Biotech drugs: what are they?
Humanity now uses a huge number of biotech drugs without thinking about their origin and production process. Such drugs include, for example, insulin, hormonal drugs, vaccines, etc. Biotechnology (BT) drugs account for 29% of sales in Russia. BT drugs are expected to account for 35% by 2026. What does a “biotech” drug mean? What is its difference from “chemical” and how is it produced?
- Biotech drug.
There are several definitions of a biotech drug. According to Decision No. 78, which is key for drug registration,
“biological drug” is a drug where active substance is produced or isolated from a biological source. To describe its properties and to conduct quality control, combination of biological and physical and chemical analysis methods with an assessment of the production process and control methods are required.
One important detail is missed in this term, namely the root of -techno-. It is very important to understand that the production of such drugs uses living systems (-bio-) that provide synthesis of targeted molecules that are impossible or very difficult to recreate synthetically. However, one cannot omit the technological component of the process. After all, it is due to a carefully established and standardized process that biotechnology operations are generally possible.
In connection with the above, the most appropriate definition of a biotechnology drug is the definition of the biological drug, given in FZ No. 61:
biotech drug – drug produced using biotechnology processes and techniques (including DNA recombinant technology, technology of controlled expression of genes encoding biologically active proteins in prokaryotes and eukaryotes, including altered mammalian cells), the hybrid method and monoclonal antibody method.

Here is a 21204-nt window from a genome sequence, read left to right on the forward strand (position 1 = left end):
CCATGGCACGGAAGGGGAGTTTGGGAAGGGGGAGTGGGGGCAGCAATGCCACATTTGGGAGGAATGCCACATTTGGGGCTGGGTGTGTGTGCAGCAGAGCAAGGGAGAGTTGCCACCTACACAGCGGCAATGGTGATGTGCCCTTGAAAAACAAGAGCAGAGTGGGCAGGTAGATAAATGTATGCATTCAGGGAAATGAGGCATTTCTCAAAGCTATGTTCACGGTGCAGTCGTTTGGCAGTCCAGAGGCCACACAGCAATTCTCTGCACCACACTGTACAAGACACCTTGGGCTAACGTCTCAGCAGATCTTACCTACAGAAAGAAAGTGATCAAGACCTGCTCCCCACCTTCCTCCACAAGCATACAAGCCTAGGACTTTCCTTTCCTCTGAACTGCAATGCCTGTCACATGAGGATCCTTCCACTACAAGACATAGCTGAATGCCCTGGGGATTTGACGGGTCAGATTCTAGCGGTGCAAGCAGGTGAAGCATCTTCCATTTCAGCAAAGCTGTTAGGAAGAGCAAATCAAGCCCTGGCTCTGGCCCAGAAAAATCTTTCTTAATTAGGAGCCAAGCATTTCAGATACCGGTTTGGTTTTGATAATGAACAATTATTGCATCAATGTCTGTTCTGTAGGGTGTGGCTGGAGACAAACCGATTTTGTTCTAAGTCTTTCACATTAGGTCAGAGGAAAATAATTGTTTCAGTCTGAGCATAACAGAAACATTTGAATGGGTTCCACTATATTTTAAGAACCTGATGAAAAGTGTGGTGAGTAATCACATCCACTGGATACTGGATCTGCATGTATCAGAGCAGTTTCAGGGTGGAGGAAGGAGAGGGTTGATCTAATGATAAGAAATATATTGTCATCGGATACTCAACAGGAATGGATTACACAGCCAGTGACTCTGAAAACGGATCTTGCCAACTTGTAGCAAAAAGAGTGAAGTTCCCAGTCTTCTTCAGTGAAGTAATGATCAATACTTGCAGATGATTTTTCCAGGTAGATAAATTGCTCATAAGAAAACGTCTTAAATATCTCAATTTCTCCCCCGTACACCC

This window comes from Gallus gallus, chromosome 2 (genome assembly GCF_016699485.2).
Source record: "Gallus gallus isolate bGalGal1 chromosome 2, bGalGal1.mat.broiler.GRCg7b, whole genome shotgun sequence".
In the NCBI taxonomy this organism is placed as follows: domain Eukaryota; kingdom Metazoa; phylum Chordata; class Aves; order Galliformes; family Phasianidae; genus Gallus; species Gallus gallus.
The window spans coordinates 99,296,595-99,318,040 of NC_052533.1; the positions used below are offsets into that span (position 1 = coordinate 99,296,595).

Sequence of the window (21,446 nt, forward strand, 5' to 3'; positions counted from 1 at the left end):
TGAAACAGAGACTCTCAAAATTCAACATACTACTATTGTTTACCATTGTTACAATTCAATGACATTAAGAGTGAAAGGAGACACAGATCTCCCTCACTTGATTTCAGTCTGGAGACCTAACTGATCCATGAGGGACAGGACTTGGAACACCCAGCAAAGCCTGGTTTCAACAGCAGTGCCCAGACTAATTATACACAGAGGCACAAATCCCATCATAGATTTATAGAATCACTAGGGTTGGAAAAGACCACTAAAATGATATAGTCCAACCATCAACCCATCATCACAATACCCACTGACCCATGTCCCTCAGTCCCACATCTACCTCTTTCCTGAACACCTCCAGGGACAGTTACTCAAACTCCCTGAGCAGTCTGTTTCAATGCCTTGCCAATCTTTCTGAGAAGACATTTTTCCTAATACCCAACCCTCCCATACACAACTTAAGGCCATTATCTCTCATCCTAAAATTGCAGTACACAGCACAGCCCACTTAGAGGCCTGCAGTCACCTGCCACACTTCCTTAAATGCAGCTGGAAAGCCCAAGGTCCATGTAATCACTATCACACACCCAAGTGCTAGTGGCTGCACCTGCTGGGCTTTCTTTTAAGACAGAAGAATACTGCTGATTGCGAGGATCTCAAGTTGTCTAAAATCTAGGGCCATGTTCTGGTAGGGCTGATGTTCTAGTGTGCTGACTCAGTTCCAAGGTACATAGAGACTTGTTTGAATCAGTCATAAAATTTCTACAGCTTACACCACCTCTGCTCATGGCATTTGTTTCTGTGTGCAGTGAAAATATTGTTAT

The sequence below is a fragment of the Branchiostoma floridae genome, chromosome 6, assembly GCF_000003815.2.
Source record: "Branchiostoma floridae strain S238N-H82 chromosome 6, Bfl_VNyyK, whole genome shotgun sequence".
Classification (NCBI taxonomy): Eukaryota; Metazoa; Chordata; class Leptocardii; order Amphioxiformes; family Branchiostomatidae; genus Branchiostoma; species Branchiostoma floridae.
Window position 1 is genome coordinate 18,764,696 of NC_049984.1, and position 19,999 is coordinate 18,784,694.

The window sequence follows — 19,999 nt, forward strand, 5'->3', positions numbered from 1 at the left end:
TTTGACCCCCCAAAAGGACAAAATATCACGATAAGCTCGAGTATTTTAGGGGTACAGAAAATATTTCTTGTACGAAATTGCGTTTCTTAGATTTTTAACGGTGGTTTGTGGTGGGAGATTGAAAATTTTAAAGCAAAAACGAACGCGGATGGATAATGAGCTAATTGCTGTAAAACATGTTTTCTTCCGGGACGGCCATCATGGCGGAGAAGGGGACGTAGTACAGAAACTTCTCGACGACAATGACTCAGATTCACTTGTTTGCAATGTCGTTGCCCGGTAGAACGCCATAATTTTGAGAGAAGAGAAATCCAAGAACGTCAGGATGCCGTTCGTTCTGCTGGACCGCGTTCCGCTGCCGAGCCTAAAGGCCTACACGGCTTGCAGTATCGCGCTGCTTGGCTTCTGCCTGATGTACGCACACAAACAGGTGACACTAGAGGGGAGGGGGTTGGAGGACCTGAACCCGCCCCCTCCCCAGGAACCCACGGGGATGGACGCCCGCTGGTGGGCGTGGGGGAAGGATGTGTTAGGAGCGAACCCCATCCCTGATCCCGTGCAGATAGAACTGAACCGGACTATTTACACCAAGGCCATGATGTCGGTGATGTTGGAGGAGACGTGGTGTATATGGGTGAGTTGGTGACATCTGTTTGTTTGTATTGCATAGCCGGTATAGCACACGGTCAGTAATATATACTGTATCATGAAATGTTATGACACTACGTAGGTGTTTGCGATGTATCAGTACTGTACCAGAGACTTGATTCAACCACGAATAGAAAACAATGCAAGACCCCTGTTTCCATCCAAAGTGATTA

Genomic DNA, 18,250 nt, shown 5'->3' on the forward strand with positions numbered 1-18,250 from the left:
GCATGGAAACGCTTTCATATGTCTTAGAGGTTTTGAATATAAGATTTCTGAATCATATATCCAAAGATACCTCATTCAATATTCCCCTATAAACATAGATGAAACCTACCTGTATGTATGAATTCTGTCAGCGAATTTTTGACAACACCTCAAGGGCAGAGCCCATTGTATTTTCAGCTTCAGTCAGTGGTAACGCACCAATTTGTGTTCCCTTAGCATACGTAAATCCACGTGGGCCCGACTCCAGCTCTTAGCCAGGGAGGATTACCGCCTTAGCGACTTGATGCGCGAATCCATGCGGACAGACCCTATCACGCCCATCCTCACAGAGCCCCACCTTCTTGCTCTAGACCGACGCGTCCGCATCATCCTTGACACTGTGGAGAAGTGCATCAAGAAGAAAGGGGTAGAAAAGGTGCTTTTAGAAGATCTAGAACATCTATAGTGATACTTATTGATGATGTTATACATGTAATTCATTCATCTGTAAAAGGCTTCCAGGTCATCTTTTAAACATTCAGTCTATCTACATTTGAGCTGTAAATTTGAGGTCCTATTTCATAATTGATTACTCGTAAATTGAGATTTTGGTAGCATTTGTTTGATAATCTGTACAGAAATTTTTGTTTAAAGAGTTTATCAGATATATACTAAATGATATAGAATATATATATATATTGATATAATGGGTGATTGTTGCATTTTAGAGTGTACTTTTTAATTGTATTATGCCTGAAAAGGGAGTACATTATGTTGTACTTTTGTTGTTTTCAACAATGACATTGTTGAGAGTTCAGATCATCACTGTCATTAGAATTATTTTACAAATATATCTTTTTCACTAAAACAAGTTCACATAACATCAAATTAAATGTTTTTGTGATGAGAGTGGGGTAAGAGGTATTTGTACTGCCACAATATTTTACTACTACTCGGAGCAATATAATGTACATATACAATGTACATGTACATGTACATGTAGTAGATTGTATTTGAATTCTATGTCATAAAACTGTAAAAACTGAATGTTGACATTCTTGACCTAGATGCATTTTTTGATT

- How are biotech drugs produced?
The production of each biotech drug involves a large number of nuances that depend primarily on the properties of the produced molecule, as well as on other factors. However, there are some operations that the biotechnology process can rely on. For example, DNA recombinant technologies.
Recombinant DNA technology (molecular cloning, genetic engineering) is a collection of procedures that allow the transfer of genetic material (DNA) from one organism to another.
In other words, if we need to get an insulin drug, we can transfer DNA “with instruction” for insulin synthesis from the human body to the microorganism (e.g., E. coli) and force the bacterium to produce insulin despite the fact that E. coli is not capable of doing so in natural conditions.
The invention of this technology was a breakthrough for medicine and allowed to produce, for example, highly purified insulins as well as other vital drugs.
- Fundamentals of Pharmaceutical Biotechnology: Tutorial/T.P. Prischep, V.S. Chuchalin, K.L. Zaykov, L.K. Mikhaleva, L.S. Belova. — Rostov N/d.: Phoenix; Tomsk: NTL Publishing House, 2006. — 256 p.
- Federal law “On the circulation of medicines” of 12.04.2010 No. 61-FZ (last revision)
- Decision of the Council of the Eurasian Economic Commission dated 03.11.2016 No. 78 (ed. 23.12.2020) “On the Rules of Registration and Expertise of Medicines for Medical Use”